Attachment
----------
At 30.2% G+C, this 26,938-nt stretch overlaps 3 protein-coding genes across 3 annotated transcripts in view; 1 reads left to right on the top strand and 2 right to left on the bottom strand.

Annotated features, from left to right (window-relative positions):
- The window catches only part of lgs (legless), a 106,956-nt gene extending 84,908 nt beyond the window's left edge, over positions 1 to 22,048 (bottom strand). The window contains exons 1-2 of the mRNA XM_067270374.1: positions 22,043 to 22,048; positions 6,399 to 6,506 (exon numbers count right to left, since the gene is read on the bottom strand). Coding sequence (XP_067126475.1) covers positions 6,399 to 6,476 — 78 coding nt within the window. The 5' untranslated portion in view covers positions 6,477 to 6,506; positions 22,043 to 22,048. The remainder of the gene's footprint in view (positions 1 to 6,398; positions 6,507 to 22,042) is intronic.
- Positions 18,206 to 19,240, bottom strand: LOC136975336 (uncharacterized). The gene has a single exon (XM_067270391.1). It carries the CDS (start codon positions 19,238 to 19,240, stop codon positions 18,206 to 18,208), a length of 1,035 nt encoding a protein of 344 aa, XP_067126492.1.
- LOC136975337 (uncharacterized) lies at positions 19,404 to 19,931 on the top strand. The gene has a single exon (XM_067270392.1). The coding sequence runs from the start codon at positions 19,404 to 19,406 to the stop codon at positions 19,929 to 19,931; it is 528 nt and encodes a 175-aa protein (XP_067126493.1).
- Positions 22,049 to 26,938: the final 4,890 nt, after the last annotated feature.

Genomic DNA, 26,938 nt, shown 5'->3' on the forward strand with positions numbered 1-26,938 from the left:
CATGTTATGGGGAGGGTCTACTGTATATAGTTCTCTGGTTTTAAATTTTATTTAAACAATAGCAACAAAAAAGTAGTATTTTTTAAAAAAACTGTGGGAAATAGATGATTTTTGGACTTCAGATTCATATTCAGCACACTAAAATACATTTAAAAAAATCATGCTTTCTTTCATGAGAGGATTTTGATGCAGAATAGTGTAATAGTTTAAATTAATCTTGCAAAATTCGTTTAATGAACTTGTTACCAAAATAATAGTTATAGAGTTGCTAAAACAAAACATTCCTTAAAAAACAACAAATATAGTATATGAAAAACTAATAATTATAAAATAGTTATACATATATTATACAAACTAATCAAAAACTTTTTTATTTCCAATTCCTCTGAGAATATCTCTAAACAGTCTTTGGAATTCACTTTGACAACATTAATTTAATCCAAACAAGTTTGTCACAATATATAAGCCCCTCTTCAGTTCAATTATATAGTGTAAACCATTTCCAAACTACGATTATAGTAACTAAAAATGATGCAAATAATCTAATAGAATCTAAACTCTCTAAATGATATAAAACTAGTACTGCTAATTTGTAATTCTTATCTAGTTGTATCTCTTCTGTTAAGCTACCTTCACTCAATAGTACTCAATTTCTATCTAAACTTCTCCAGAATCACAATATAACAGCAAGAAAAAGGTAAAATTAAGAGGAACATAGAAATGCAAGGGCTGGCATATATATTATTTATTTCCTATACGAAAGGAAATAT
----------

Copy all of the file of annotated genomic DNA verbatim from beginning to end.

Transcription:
At 30.2% G+C, this 26,938-nt stretch overlaps 3 protein-coding genes across 3 annotated transcripts in view; 1 reads left to right on the top strand and 2 right to left on the bottom strand.

Annotated features, from left to right (window-relative positions):
- The window catches only part of lgs (legless), a 106,956-nt gene extending 84,908 nt beyond the window's left edge, over positions 1 to 22,048 (bottom strand). The window contains exons 1-2 of the mRNA XM_067270374.1: positions 22,043 to 22,048; positions 6,399 to 6,506 (exon numbers count right to left, since the gene is read on the bottom strand). Coding sequence (XP_067126475.1) covers positions 6,399 to 6,476 — 78 coding nt within the window. The 5' untranslated portion in view covers positions 6,477 to 6,506; positions 22,043 to 22,048. The remainder of the gene's footprint in view (positions 1 to 6,398; positions 6,507 to 22,042) is intronic.
- Positions 18,206 to 19,240, bottom strand: LOC136975336 (uncharacterized). The gene has a single exon (XM_067270391.1). It carries the CDS (start codon positions 19,238 to 19,240, stop codon positions 18,206 to 18,208), a length of 1,035 nt encoding a protein of 344 aa, XP_067126492.1.
- LOC136975337 (uncharacterized) lies at positions 19,404 to 19,931 on the top strand. The gene has a single exon (XM_067270392.1). The coding sequence runs from the start codon at positions 19,404 to 19,406 to the stop codon at positions 19,929 to 19,931; it is 528 nt and encodes a 175-aa protein (XP_067126493.1).
- Positions 22,049 to 26,938: the final 4,890 nt, after the last annotated feature.

Genomic DNA, 26,938 nt, shown 5'->3' on the forward strand with positions numbered 1-26,938 from the left:
CATGTTATGGGGAGGGTCTACTGTATATAGTTCTCTGGTTTTAAATTTTATTTAAACAATAGCAACAAAAAAGTAGTATTTTTTAAAAAAACTGTGGGAAATAGATGATTTTTGGACTTCAGATTCATATTCAGCACACTAAAATACATTTAAAAAAATCATGCTTTCTTTCATGAGAGGATTTTGATGCAGAATAGTGTAATAGTTTAAATTAATCTTGCAAAATTCGTTTAATGAACTTGTTACCAAAATAATAGTTATAGAGTTGCTAAAACAAAACATTCCTTAAAAAACAACAAATATAGTATATGAAAAACTAATAATTATAAAATAGTTATACATATATTATACAAACTAATCAAAAACTTTTTTATTTCCAATTCCTCTGAGAATATCTCTAAACAGTCTTTGGAATTCACTTTGACAACATTAATTTAATCCAAACAAGTTTGTCACAATATATAAGCCCCTCTTCAGTTCAATTATATAGTGTAAACCATTTCCAAACTACGATTATAGTAACTAAAAATGATGCAAATAATCTAATAGAATCTAAACTCTCTAAATGATATAAAACTAGTACTGCTAATTTGTAATTCTTATCTAGTTGTATCTCTTCTGTTAAGCTACCTTCACTCAATAGTACTCAATTTCTATCTAAACTTCTCCAGAATCACAATATAACAGCAAGAAAAAGGTAAAATTAAGAGGAACATAGAAATGCAAGGGCTGGCATATATATTATTTATTTCCTATACGAAAGGAAATAT